06/20/2013 08:53 EDT | Updated 08/20/2013 05:12 EDT

Technology is a Tiger: Powerful, but Dangerous

I think it's time to tame the tiger. Not the tawny, majestic creature that stalks the Indian jungle and the frozen taiga of eastern Russia, beaten back from its traditional territory by voracious man, but the man-made scourge that rules the lives of 21st century urban cave-dwellers.

The tech tiger, the wizard, the miracle, conceived in-vitro by geeky young scientists and bred in captivity by dotcom wunderkinds like Bill Gates and Harvard whiz kid Mark Zuckerberg.

Full disclosure: I like technology, much of the time. It makes my life easier, some of the time. It makes work and entertainment easier, much of the time. It's cool and sleek and edgy, with the polished surfaces of its androids and tablets and other devices that dangle from us like appendages, as indispensable as fingers.

Tech's ultimate persona was Steve Jobs, with his Silicon Valley credentials, garbed in iconic black turtleneck and jeans, the very picture of cool-eyed glamour. Also the very antithesis of pre-digital 40-somethings like me, who grew up with pen and paper and a fondness for the heft of a book and the satisfying crispness of the morning newspaper.

I like the metaphor of tiger for technology, for its unbridled power and sheer force of being compels if not affection, then respect. Sinewy muscles rippling as it pads silently through shadowy forest, the physical beast prefers the mystique of solitude, whereas the tech tiger is insistently strident and much harder to ignore. Less a benevolent dictator than enigmatic Wizard of Oz, whose conjuring skills inspire awe from us bleary-eyed slack-jawed worshipers, its every new design, creation, and app brings acolytes surging to its temple: the spare, elegant Apple stores where hipsters stroke new products in a sort of religious ecstasy.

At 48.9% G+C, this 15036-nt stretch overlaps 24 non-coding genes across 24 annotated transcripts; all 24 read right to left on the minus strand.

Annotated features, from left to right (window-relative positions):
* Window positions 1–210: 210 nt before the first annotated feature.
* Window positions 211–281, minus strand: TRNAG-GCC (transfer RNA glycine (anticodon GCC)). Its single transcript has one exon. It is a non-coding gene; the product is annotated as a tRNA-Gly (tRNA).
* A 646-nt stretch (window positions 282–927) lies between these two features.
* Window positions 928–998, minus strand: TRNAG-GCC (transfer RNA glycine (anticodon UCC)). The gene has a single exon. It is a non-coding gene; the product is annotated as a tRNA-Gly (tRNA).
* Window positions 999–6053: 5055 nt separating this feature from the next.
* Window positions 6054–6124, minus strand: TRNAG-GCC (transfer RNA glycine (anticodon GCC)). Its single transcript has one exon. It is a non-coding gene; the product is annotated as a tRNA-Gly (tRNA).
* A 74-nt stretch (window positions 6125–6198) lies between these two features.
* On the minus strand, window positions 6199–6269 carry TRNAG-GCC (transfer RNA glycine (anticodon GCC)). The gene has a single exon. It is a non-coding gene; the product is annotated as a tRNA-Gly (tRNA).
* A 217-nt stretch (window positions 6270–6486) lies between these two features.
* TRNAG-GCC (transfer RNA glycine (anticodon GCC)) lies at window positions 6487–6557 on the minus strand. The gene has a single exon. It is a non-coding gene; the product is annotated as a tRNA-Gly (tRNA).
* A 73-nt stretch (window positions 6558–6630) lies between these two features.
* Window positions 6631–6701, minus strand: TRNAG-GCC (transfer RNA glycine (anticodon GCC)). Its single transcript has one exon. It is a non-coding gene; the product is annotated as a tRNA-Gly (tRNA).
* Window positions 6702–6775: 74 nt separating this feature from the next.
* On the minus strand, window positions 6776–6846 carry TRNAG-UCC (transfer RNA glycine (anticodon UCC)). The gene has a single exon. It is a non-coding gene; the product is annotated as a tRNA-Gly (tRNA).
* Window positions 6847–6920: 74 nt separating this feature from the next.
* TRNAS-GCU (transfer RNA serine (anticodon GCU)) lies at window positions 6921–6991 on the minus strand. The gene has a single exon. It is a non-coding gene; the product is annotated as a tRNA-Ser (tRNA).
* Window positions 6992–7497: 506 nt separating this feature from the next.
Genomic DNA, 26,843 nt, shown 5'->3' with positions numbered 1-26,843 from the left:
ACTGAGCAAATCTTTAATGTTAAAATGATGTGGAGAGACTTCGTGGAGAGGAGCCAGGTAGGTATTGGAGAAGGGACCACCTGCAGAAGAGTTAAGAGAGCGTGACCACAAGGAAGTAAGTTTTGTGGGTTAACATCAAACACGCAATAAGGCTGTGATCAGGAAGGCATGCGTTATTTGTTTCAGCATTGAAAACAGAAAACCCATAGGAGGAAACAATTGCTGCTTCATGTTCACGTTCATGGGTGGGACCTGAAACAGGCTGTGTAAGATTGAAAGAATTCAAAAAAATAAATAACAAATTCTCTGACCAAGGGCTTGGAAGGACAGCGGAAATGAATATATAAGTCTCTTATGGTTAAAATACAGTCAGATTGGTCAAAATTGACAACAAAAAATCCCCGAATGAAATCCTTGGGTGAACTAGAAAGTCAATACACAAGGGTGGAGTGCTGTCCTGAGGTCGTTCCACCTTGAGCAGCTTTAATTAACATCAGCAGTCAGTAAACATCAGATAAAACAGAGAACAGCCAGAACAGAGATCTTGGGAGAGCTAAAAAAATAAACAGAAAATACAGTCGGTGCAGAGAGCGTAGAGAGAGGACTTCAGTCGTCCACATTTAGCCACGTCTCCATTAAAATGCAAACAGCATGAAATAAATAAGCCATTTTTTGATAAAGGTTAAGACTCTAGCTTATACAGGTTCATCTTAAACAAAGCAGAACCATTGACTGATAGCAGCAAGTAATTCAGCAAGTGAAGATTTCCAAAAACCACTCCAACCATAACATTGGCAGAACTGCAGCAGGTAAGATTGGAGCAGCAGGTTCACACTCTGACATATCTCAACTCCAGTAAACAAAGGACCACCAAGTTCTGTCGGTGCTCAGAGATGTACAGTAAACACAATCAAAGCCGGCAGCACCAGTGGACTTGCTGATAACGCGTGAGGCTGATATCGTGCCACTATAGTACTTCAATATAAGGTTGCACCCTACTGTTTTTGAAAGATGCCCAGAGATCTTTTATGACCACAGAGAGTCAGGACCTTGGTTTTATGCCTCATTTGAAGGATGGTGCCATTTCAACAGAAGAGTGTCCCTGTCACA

I like technology. I like its modern planes and its purveyors and its windows opening up new vistas, where the click of a mouse like a magic wand reveals a wondrous cosmos for our delight and delectation.

But in our headlong rush to seize its potential, we've grown heedless of its dangers.

Ever been with someone who's been unplugged for a while, say for a few hours or days? Like a heroin addict looking for his next fix, these empty eyed irritable junkies can't relax; their jerky movements betray their jangled nerves while they restlessly pace in search of the next hit. They make an effort but it's clear that your actual physical presence is no solace, no replacement for a smart phone or a tablet that can take them on a magical carpet ride to anywhere, or to anyone, and then to someone else still.

We've become a culture of consumers, of the next thrill, of the newest distraction, of what or who's trending now. Like the couple out for an intimate dinner; instead of being locked in rapturous gaze, each looks down into their respective laps with texting fingers replacing the natural cadence of conversation. And the obvious subtext is unspoken but plain -- hey! You're not interesting enough! Or maybe the inadequacy is mine -- sorry, I hesitate to bore you with my unadorned self.

Together, yet alone; solitary, yet not alone, we drift in the current, imagining the intimacy promised by the screen. But that elusive intimacy proves illusive, as we're swiftly sucked into the whirlpool of cyber connections, amidst the looming wreckage of flesh and blood relationships.

Tech is the new god, but cooler than any god could be. Its adherents with their touching faith mouth mantras and worship deep into the night, caressing their gadgets. This cult of true believers, like partisans of yore declare dogma and pounce on the uninitiated or the indifferent like zealous converts to a sacred cause.

Ride the tiger if you wish, but beware his brutish power. For the nature of the beast is his essential wildness and taming him will take more than bones flung carelessly in his path. It will take cunning and courage to outwit this worthy foe. But the stakes are high -- we must wrest control or be devoured by his rapacious appetite.

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